Sunday, January 31, 2010

As others see it

The Guardian, Vancouver's Olympics are heading for disaster
This titanic act of fiscal malfeasance includes a security force that was originally budgeted at $175m, but has since inflated to $900m. With more than 15,000 members, it's the largest military presence seen in western Canada since the end of the second world war, an appropriate measure only if one imagines al-Qaida are set to descend from the slopes on C2-strapped snowboards. With a police officer on every corner and military helicopters buzzing overhead, Vancouver looks more like post-war Berlin than an Olympic wonderland. Whole sections of the city are off-limits, scores of roads have been shut down, small businesses have been told to close shop and citizens have been instructed to either leave the city or stay indoors to make way for the projected influx of 300,000 visitors.

Associated Press, Canada's Olympics city has notorious skid row
The International Olympic Committee's bid evaluation team did not see the Downtown Eastside when it assessed Vancouver's bid in 2003. When it came time to tour Vancouver venues, the IOC's bus took a wide detour around the neighborhood.
The bid evaluation team did see the scenic but treacherous highway from Vancouver to Whistler, host of alpine and sliding events. While about US$500 million has been spent on the road, the Downtown Eastside remains much the same.

Toronto Star, Are the Olympic Games really worth it?

Putting a dollar figure on the cost of the Vancouver Olympics is no easy task.

The bottom line is a moving target, with supporters saying the benefits of hosting the Games far outweigh budget numbers, and critics charging that the Olympics are a poor reason for governments and sponsors to overspend.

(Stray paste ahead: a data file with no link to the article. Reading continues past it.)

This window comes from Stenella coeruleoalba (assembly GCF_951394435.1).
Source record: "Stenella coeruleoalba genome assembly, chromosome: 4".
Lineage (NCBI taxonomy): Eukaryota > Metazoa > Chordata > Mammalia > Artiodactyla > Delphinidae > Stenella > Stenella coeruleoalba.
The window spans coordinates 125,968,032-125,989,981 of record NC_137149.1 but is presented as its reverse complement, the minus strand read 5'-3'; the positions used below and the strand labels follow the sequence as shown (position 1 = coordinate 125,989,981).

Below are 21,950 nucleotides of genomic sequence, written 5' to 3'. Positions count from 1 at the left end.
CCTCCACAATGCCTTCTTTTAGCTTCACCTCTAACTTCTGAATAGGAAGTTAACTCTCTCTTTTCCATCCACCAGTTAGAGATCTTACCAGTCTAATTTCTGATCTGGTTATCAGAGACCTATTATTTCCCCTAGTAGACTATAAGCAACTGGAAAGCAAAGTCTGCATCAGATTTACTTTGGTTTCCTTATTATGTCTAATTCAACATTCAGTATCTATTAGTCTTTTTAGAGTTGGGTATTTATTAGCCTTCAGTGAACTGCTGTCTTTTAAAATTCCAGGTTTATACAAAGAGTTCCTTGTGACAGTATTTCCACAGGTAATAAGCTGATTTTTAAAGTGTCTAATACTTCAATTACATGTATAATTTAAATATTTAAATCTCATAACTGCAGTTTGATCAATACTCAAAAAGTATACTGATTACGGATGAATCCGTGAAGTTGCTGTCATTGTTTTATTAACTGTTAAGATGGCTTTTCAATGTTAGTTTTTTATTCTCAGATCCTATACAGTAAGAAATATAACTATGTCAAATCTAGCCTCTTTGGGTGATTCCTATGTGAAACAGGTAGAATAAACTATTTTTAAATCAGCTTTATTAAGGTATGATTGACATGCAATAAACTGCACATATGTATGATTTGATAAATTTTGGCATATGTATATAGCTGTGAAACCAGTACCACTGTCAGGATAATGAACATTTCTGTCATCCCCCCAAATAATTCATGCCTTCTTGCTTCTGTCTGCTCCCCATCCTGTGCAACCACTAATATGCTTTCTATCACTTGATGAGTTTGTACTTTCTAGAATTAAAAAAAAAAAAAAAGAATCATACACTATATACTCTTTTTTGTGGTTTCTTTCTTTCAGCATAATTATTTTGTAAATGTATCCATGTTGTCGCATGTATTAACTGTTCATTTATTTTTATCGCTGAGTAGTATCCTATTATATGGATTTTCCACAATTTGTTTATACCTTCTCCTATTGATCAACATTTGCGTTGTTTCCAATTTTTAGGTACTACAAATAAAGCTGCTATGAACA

But ever since 2003, when Vancouver won the right to host the Games, the cost of putting on the events has kept rising.

The final costs of the Games won't be known for a long time afterwards – and maybe never. "Over time it may be answerable," said Robert VanWynsberghe, the lead researcher on the Games at the University of British Columbia. "For now we only have some of the data. It seems like the pre-Games economic forecasts are pretty ambitious and they tend not to be borne out in the overall impact of the Games."

A study released this week by the University of British Columbia's Sauder School of Business found little evidence of big economic benefits or severe busts in cities that hosted an Olympics.

Telegraph, Winter Olympics 2010

The International Olympic Committee has confirmed it has struck a deal with the Canadian border authorities for them to pass on information about drug smuggling involving anybody accredited for the Vancouver Winter Olympics.

But IOC president Jacques Rogge said on Thursday that it was up to the Canadian authorities whether there would be any police raids at Olympic venues, including the athletes' village.

The deal, which flies in the face of Canada's strong privacy laws, applies only for the period of the Winter Olympic and Paralympic Games.


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